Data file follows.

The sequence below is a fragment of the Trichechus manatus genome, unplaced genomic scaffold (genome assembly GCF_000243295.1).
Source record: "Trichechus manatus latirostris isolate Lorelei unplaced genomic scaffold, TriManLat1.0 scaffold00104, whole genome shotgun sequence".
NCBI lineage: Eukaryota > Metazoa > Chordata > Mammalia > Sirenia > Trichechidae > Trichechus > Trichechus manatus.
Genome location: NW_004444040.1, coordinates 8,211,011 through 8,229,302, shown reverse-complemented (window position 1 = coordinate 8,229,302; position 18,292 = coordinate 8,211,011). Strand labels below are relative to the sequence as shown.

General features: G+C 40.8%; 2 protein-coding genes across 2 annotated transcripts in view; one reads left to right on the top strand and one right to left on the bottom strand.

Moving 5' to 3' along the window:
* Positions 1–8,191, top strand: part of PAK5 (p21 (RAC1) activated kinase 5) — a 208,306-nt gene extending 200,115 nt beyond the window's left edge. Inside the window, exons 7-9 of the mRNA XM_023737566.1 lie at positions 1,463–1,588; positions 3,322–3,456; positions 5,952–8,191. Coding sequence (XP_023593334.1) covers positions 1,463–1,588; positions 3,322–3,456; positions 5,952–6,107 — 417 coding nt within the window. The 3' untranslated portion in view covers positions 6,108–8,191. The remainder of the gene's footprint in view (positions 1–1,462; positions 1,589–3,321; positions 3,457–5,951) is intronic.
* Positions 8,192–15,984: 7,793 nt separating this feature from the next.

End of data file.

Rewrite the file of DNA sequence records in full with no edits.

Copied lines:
The sequence below is a fragment of the Trichechus manatus genome, unplaced genomic scaffold (genome assembly GCF_000243295.1).
Source record: "Trichechus manatus latirostris isolate Lorelei unplaced genomic scaffold, TriManLat1.0 scaffold00104, whole genome shotgun sequence".
NCBI lineage: Eukaryota > Metazoa > Chordata > Mammalia > Sirenia > Trichechidae > Trichechus > Trichechus manatus.
Genome location: NW_004444040.1, coordinates 8,211,011 through 8,229,302, shown reverse-complemented (window position 1 = coordinate 8,229,302; position 18,292 = coordinate 8,211,011). Strand labels below are relative to the sequence as shown.

General features: G+C 40.8%; 2 protein-coding genes across 2 annotated transcripts in view; one reads left to right on the top strand and one right to left on the bottom strand.

Moving 5' to 3' along the window:
* Positions 1–8,191, top strand: part of PAK5 (p21 (RAC1) activated kinase 5) — a 208,306-nt gene extending 200,115 nt beyond the window's left edge. Inside the window, exons 7-9 of the mRNA XM_023737566.1 lie at positions 1,463–1,588; positions 3,322–3,456; positions 5,952–8,191. Coding sequence (XP_023593334.1) covers positions 1,463–1,588; positions 3,322–3,456; positions 5,952–6,107 — 417 coding nt within the window. The 3' untranslated portion in view covers positions 6,108–8,191. The remainder of the gene's footprint in view (positions 1–1,462; positions 1,589–3,321; positions 3,457–5,951) is intronic.
* Positions 8,192–15,984: 7,793 nt separating this feature from the next.